Tim Thomas was spectacular again, as he helped the Bruins secure a Game 6 victory on Monday!
Brace yourself, the Boston Bruins, yes; the team that all New Englanders consider second fiddle to the Red Sox, Celtics and Patriots are headed to Vancouver for Game 7 of the NHL Stanley Cup Finals. Doesn’t that seem odd or unusual?
It does, especially since the Black and Gold haven’t encountered a game of this magnitude in their franchise history. Although, if there’s ever a time to end their 39-year-old drought, it’s now, especially against the New York Yankees on ice.
On Monday, Boston took care of business, as they recorded four goals in a span of four minutes in the first period. Cory Schneider replaced the talkative Roberto Luongo and finished the game with two goals allowed and 30-saves. However, his effort wasn’t enough to keep Vancouver in position to win their first Stanley Cup, as the Canucks registered just two goals by Henrik Sedin and Maxim Lapierre.
Brad Marchand, Milan Lucic, Andrew Ference, Michael Ryder and David Krejci all recorded goals for the Bruins, while Tim Thomas recorded 36-of-38 shots between the pipes.
Game 7 is Wednesday in British Columbia and yes; it’s for all the marbles. The Canucks are 3-0 at home this series and certainly, they’d like to make it a perfect, 4-for-4.
The Canucks are one game away from winning the NHL Stanley Cup Finals, but really, do they deserve the crown?
By Dan Rubin
There’s a part of me that, at the beginning of the Stanley Cup Final, didn’t mind losing to Vancouver.
As badly as I wanted the Boston Bruins to win the Stanley Cup, I didn’t mind it if the Vancouver Canucks were the team they might lose to. I looked at Vancouver as a city that never really won anything, save for two other Western Conference championships. I remembered Vancouver’s shining moment when Canada took the gold medal out of American hands in the Olympics and thought, “This city is a great hockey town. I really want the Bruins to win, but if they have to lose, at least it’s to a hockey town with a hockey tradition.”
That whole feeling evaporated since Game 5.
When the Bruins lost Game 1, I didn’t know a whole lot about the Alexandre Burrows biting incident. I didn’t really know about all their unnecessary physical play and I felt the emotion was riding high, but it was right where it needed to be. But then, after Game 1 and going into Game 2, something totally changed, taking my positive attitude towards the Canucks, their organization, their fans, and the entire nation of Canada with it.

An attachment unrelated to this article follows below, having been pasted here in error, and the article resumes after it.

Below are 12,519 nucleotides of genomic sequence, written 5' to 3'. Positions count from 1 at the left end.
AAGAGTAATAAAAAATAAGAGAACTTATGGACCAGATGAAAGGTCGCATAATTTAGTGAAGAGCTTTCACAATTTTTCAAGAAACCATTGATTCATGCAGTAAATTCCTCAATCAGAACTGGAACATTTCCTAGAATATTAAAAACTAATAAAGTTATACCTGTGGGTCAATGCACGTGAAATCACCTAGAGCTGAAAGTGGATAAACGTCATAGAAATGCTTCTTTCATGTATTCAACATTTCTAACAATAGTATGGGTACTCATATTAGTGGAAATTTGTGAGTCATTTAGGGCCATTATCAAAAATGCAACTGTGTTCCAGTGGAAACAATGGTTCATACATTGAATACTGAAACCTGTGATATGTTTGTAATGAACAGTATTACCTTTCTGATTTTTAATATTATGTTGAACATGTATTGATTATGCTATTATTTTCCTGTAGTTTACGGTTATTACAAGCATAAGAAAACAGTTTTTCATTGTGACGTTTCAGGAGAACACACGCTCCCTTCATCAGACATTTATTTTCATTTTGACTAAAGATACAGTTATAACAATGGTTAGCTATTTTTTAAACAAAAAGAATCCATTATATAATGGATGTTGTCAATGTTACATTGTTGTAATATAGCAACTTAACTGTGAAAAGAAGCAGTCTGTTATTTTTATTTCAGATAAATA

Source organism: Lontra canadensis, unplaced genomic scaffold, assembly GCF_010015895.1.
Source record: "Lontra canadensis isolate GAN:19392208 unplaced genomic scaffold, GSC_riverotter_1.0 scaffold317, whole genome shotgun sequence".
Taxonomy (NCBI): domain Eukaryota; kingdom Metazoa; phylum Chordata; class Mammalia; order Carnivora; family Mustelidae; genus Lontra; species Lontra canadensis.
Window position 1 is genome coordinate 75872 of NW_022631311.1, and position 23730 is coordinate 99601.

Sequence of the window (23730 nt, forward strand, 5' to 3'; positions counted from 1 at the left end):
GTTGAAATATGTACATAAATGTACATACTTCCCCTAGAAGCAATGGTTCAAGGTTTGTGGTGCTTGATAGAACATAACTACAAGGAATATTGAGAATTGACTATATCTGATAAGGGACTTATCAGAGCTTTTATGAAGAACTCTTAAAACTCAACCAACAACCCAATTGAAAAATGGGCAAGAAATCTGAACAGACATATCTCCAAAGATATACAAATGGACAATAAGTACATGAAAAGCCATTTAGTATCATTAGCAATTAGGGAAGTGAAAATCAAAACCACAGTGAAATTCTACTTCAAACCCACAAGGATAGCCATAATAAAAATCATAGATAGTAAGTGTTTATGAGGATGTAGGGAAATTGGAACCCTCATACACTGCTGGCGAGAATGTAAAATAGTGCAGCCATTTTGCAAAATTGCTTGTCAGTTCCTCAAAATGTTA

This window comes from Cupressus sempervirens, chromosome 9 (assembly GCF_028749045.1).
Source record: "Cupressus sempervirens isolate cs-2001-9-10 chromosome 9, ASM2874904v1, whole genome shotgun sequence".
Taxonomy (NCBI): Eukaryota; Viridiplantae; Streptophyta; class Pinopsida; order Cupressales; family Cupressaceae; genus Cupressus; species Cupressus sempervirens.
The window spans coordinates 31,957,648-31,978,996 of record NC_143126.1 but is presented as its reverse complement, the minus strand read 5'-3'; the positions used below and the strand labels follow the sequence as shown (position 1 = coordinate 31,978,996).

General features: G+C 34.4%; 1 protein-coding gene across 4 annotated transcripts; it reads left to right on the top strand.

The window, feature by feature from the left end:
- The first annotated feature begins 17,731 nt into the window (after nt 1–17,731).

I realized the Vancouver Canucks do not deserve to hoist the most storied trophy in sports. They do not, and if the game expects to maintain its integrity, the Gallery Gods need to shine down and deliver the Cup to Boston, a place where it can have restored integrity and respect.
Maxim Lapierre is the reason why the Vancouver Canucks lead the Boston Bruins, 3-2 in the NHL Stanley Cup Finals!
By Brian Willwerth
If the Boston Bruins want to win their first Stanley Cup in 39 years, there’s only one way they can do it: they must win Game 6 at home on Monday night, then travel back to Vancouver and win a decisive Game 7 next Wednesday.
On Friday night in Game 5, Boston suffered its third one-goal loss of the series, a 1-0 shutout against the Canucks at Rogers Arena. Vancouver now leads the series, 3-2.
There was plenty of hard hitting throughout, especially from Vancouver. The goaltending was spectacular on both ends. Tim Thomas was his usual amazing self, while Roberto Luongo showed no effects of giving up 12 goals in the last two games.
The game was a scoreless tie until early in the third period. After Kevin Bieksa’s shot went wide and off the boards, Maxim Lapierre was in the right place to slip one past Thomas for the only goal of the game.
The goal spoiled another brilliant effort in net by Thomas, who stopped the 24 other shots he faced. But he was one-upped by Luongo. The Canucks’ goalie, who was yanked in Game 4, made 31 saves to earn his second shutout of the series.
Game 6 is Monday night at TD Garden. Again, the Bruins must win; otherwise the Canucks will be skating around the Boston ice with the Stanley Cup. The home team has won every game in the series so far. Bruins’ fans hope that trend continues for just one more game.
Torres's only goal proved to be the difference in Game 1 of the Stanley Cup Finals.
By Brian Willwerth
In Game 1 of the Stanley Cup Finals Wednesday night, the goaltending was spectacular. The penalties were many. The hits were punishing. The goals were few and far between.
It was a scoreless tie until Raffi Torres took a feed from Jannik Hansen, and beat Tim Thomas with 18.5 seconds remaining in regulation to give the Canucks a 1-0 victory over the Bruins, and a 1-0 lead in the series.
Thomas and Robert Luongo were incredible between the pipes all night. The two teams combined for 70 shots. The first 69 were stopped, while the 70th was not.
Thomas’ best saves came in the third period, when he stoned Hansen on a breakaway. Then a few minutes later, he robbed Maxim Lapierre on a 2-on-1. Shortly thereafter, he caught a huge break when Alexander Edler’s shot hit the crossbar. But he had practically no chance on Torres’ game-winner.
One play that will be talked about in the days to come happened at the end of the first period. Vancouver’s Alex Burrows was penalized for roughing. Replays showed he appeared to bite (yes, bite) the finger of Patrice Bergeron.
That penalty was one of 13 called in the game. But the teams combined to go 0-for-12 on the power play. Each team was unsuccessful with a two-man advantage.
Game 2 is Saturday night in Vancouver.